OVERVIEW: APS sticks to STEM education, especially for K-12 teacher development. The corporate giving encompasses many other nonprofit issue areas in Arizona.
FUNDING AREAS: STEM K-12 education, civic and economic development, human services, environment, arts and culture, non-STEM education
IP TAKE: If you’re not working in the field of STEM education, skip the APS Foundation and go right to APS corporate, which gives much more broadly.
PROFILE: The largest electric company in Arizona is called the Arizona Public Service Company, or APS. It provides both retail and wholesale electric services in the state and has interests in coal, gas, oil, solar, and nuclear energy. The company’s grantmaking arm is the APS Foundation, which has been around since 1981 and has invested over $41 million to projects in Arizona.
The foundation’s top area of interest is STEM education: it believes STEM skills will attract quality businesses and industries to Arizona. More specifically, the bulk of funding goes to teacher development in STEM subjects. Grants typically seek to increase teachers’ knowledge about STEM topics and to boost their effectiveness in transferring that knowledge to students.
APS Foundation has historically awarded grants in the fall, with an open application period between July and September. In addition, a spring cycle typically opens for applications in mid-January. APS looks for opportunities to support Arizona’s youth and teachers, with a focus on K-12 STEM education and partnerships with colleges and universities. Organizations can apply for funding once per calendar year.
However, the APS Foundation does not give grants to individual K-12 schools, religious or political groups, private or family foundations, animal shelters, or start-up organizations that have not been in operation for at least three years. It does not support health groups that focus on specific diseases, sports teams or programs, youth scouting, or advocacy organizations. Forms for projected programs and budget and total operating budget can be downloaded from the APS to submit with your application. The best way to ask questions is by emailing email@example.com.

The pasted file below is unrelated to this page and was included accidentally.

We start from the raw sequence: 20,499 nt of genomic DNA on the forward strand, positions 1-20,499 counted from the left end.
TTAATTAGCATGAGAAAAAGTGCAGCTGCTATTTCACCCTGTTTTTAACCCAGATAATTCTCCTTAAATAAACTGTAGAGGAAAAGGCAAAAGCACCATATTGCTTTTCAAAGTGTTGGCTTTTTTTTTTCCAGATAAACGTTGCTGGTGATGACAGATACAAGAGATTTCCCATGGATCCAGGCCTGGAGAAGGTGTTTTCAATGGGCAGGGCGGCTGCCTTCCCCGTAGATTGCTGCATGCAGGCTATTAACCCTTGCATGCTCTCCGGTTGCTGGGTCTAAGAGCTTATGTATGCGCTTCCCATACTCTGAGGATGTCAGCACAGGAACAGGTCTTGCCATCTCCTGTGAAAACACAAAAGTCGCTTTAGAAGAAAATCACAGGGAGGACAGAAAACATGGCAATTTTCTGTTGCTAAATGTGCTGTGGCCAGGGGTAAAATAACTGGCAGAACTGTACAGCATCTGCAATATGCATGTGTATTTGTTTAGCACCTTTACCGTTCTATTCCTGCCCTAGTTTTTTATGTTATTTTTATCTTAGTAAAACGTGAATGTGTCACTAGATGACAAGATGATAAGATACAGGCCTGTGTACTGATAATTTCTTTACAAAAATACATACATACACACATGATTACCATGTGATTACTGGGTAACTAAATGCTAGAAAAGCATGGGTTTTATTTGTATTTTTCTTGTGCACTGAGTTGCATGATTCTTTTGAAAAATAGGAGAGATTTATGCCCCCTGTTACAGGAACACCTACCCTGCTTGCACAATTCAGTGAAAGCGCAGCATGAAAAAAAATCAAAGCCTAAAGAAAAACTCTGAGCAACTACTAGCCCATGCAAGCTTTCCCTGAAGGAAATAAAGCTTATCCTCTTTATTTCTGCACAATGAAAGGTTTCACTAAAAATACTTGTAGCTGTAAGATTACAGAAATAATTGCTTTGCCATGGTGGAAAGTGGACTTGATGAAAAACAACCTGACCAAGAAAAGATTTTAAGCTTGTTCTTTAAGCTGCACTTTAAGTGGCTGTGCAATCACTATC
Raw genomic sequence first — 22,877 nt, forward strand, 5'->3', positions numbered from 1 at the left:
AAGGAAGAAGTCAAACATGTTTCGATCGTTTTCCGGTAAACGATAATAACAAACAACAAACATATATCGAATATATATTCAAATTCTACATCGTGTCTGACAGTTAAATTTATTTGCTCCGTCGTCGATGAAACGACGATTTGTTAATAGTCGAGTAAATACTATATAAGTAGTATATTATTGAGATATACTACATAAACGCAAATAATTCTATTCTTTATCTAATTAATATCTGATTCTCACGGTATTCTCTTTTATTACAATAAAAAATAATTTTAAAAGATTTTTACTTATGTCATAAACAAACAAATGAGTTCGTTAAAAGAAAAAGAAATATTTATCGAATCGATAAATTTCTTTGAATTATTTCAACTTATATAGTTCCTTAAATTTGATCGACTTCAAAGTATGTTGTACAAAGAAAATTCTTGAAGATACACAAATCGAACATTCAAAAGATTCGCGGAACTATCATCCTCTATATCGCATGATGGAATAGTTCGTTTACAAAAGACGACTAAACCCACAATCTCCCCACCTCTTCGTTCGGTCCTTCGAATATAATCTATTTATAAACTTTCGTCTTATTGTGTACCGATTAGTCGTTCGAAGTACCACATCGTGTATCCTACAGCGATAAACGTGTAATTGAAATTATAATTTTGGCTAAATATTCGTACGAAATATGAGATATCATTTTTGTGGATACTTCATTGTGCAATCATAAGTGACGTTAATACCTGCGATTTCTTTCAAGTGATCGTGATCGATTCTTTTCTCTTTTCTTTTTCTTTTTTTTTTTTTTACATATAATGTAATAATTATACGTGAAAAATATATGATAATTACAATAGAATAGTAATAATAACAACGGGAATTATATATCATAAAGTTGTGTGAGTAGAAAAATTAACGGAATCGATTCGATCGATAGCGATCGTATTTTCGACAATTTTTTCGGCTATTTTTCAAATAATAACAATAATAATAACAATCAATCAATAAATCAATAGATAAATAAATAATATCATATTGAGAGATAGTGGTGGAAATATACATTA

In addition to STEM education, APS funds Arizona groups in civic and economic development, human services, environment, arts and culture, non-STEM education, and programs in which APS employees volunteer and serve as board members. This is part of APS corporate giving, and requests can be for grants and also in-kind services like printing, video production, and trash boxes. Grantseekers can apply for APS corporate grants at any time of the year and expect a decision back within 40 days. Most of the same funding restrictions apply as with the APS Foundation. All organizations must be located or providing services in the APS service territory. For all non-STEM grant requests, your best contact for questions is firstname.lastname@example.org.
Another way to receive funds from APS is the STEM mini-grants program. These grants of up to $2,500 are awarded to K-12 public and charter school teachers for hands-on STEM classroom projects. Around $50,000 per year is available for these mini-grants, with the open application period starting in mid-August.
Other APS community involvement efforts include employee volunteer work with nonprofits in Arizona communities, business mentoring for small business owners in the community, and a solar partner program. Keep up with company and foundation news here.
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